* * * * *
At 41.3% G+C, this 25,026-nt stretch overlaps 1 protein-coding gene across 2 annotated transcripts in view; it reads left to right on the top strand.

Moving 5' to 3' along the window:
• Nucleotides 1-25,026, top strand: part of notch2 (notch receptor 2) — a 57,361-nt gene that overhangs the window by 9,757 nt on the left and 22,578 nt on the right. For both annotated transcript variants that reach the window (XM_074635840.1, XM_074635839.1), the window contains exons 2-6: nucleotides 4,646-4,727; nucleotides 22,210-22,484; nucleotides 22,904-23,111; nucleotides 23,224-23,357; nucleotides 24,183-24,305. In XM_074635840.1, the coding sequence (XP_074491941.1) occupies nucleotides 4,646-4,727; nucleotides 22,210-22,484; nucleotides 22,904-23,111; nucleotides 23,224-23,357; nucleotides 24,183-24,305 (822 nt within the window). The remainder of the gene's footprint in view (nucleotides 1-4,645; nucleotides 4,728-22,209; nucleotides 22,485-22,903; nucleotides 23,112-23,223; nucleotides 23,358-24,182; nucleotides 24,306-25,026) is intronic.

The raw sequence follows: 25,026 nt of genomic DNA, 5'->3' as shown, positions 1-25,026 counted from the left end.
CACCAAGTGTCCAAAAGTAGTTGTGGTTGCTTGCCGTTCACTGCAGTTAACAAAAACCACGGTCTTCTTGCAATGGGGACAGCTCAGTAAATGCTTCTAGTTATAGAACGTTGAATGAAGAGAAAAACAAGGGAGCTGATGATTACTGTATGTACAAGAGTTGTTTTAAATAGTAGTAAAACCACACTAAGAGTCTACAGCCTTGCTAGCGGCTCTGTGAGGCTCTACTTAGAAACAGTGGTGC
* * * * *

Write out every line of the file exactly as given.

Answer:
At 41.3% G+C, this 25,026-nt stretch overlaps 1 protein-coding gene across 2 annotated transcripts in view; it reads left to right on the top strand.

Moving 5' to 3' along the window:
• Nucleotides 1-25,026, top strand: part of notch2 (notch receptor 2) — a 57,361-nt gene that overhangs the window by 9,757 nt on the left and 22,578 nt on the right. For both annotated transcript variants that reach the window (XM_074635840.1, XM_074635839.1), the window contains exons 2-6: nucleotides 4,646-4,727; nucleotides 22,210-22,484; nucleotides 22,904-23,111; nucleotides 23,224-23,357; nucleotides 24,183-24,305. In XM_074635840.1, the coding sequence (XP_074491941.1) occupies nucleotides 4,646-4,727; nucleotides 22,210-22,484; nucleotides 22,904-23,111; nucleotides 23,224-23,357; nucleotides 24,183-24,305 (822 nt within the window). The remainder of the gene's footprint in view (nucleotides 1-4,645; nucleotides 4,728-22,209; nucleotides 22,485-22,903; nucleotides 23,112-23,223; nucleotides 23,358-24,182; nucleotides 24,306-25,026) is intronic.

The raw sequence follows: 25,026 nt of genomic DNA, 5'->3' as shown, positions 1-25,026 counted from the left end.
CACCAAGTGTCCAAAAGTAGTTGTGGTTGCTTGCCGTTCACTGCAGTTAACAAAAACCACGGTCTTCTTGCAATGGGGACAGCTCAGTAAATGCTTCTAGTTATAGAACGTTGAATGAAGAGAAAAACAAGGGAGCTGATGATTACTGTATGTACAAGAGTTGTTTTAAATAGTAGTAAAACCACACTAAGAGTCTACAGCCTTGCTAGCGGCTCTGTGAGGCTCTACTTAGAAACAGTGGTGC